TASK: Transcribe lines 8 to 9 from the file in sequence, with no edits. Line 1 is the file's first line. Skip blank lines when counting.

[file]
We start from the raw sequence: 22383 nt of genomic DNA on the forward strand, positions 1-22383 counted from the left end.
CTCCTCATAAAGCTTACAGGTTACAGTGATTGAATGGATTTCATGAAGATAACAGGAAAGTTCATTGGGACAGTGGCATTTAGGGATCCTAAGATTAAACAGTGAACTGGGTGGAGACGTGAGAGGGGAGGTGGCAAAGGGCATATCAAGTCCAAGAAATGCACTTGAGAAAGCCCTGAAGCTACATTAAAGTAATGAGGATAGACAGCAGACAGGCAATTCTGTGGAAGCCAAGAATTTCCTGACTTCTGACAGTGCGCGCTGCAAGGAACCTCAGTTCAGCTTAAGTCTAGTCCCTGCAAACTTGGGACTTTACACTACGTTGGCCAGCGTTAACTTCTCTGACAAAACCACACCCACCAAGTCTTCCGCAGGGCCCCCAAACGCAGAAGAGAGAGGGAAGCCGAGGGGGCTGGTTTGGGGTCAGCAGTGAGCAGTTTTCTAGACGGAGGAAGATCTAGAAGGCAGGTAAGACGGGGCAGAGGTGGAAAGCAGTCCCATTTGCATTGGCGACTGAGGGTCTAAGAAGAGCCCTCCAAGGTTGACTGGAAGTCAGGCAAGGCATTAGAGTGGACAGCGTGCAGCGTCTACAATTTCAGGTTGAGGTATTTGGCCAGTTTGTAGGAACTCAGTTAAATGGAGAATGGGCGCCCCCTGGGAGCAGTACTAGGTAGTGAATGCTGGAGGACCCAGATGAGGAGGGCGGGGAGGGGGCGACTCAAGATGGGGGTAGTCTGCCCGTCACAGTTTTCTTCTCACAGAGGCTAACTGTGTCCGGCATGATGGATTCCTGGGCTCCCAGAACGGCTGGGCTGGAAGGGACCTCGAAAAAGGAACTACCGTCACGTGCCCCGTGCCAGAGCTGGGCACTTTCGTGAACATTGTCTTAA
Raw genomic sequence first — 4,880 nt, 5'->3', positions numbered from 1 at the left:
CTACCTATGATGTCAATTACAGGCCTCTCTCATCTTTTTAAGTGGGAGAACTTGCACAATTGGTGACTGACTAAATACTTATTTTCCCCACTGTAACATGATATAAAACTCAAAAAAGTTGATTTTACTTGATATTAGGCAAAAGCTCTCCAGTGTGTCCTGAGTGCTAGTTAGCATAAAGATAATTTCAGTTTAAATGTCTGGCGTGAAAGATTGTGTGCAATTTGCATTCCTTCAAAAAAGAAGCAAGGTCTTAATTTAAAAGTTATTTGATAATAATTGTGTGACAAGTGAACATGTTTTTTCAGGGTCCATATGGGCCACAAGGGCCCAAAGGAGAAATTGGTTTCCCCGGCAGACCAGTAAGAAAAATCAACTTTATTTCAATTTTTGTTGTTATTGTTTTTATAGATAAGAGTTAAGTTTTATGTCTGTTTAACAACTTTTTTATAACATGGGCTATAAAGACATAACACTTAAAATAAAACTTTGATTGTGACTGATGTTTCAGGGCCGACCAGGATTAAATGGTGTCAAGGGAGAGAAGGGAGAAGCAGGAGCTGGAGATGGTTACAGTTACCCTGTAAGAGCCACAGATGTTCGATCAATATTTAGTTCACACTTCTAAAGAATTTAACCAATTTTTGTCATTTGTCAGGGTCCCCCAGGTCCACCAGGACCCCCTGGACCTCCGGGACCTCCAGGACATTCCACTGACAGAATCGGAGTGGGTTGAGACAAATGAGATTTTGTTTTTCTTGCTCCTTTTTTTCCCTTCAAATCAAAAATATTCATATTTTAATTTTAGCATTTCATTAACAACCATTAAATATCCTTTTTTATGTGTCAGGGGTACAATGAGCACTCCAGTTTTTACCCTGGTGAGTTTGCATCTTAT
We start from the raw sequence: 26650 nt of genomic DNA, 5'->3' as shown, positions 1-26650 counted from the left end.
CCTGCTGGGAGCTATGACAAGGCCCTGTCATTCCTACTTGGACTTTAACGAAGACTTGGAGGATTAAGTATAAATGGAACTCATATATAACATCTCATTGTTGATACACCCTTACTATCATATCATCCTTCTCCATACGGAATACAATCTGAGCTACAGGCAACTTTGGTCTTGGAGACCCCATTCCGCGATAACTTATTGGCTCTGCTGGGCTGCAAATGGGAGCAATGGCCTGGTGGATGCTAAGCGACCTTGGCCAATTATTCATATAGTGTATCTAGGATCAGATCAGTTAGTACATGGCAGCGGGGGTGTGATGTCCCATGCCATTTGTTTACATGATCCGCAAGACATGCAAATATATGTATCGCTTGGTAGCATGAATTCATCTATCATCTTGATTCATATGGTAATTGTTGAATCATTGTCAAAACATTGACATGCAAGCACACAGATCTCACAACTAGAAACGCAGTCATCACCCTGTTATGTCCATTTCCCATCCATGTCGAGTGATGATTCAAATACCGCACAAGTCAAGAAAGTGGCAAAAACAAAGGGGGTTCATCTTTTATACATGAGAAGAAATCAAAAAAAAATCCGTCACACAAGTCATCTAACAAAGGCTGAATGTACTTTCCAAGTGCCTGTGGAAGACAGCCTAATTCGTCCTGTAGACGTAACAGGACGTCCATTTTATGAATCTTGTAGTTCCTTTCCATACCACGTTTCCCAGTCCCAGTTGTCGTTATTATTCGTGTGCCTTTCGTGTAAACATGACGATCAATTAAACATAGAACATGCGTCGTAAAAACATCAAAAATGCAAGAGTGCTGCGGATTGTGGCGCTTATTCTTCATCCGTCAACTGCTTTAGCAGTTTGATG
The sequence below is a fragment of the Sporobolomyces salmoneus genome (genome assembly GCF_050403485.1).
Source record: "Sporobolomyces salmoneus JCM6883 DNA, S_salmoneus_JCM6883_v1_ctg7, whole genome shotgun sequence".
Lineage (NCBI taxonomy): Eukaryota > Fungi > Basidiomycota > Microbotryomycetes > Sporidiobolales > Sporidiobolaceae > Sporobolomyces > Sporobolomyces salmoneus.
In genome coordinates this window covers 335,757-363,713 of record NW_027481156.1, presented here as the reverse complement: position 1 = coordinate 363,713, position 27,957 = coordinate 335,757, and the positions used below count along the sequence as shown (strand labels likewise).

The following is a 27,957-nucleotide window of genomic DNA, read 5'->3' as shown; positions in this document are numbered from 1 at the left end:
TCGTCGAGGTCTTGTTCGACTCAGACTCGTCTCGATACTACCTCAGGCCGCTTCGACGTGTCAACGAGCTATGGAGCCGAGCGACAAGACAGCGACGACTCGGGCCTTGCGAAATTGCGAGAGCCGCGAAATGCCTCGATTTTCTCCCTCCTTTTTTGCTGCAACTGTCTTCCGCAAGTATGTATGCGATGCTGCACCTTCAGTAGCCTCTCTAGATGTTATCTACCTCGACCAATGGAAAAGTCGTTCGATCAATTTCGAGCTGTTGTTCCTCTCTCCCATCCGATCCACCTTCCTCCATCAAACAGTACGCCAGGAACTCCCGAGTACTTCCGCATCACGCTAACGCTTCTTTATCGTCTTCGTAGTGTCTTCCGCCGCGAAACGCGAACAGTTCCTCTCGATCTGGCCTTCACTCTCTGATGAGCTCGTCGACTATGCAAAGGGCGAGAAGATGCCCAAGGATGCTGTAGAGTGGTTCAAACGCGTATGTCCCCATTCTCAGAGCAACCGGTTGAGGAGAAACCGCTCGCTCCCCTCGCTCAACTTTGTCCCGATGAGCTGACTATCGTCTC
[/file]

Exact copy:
Source record: "Sporobolomyces salmoneus JCM6883 DNA, S_salmoneus_JCM6883_v1_ctg7, whole genome shotgun sequence".
Lineage (NCBI taxonomy): Eukaryota > Fungi > Basidiomycota > Microbotryomycetes > Sporidiobolales > Sporidiobolaceae > Sporobolomyces > Sporobolomyces salmoneus.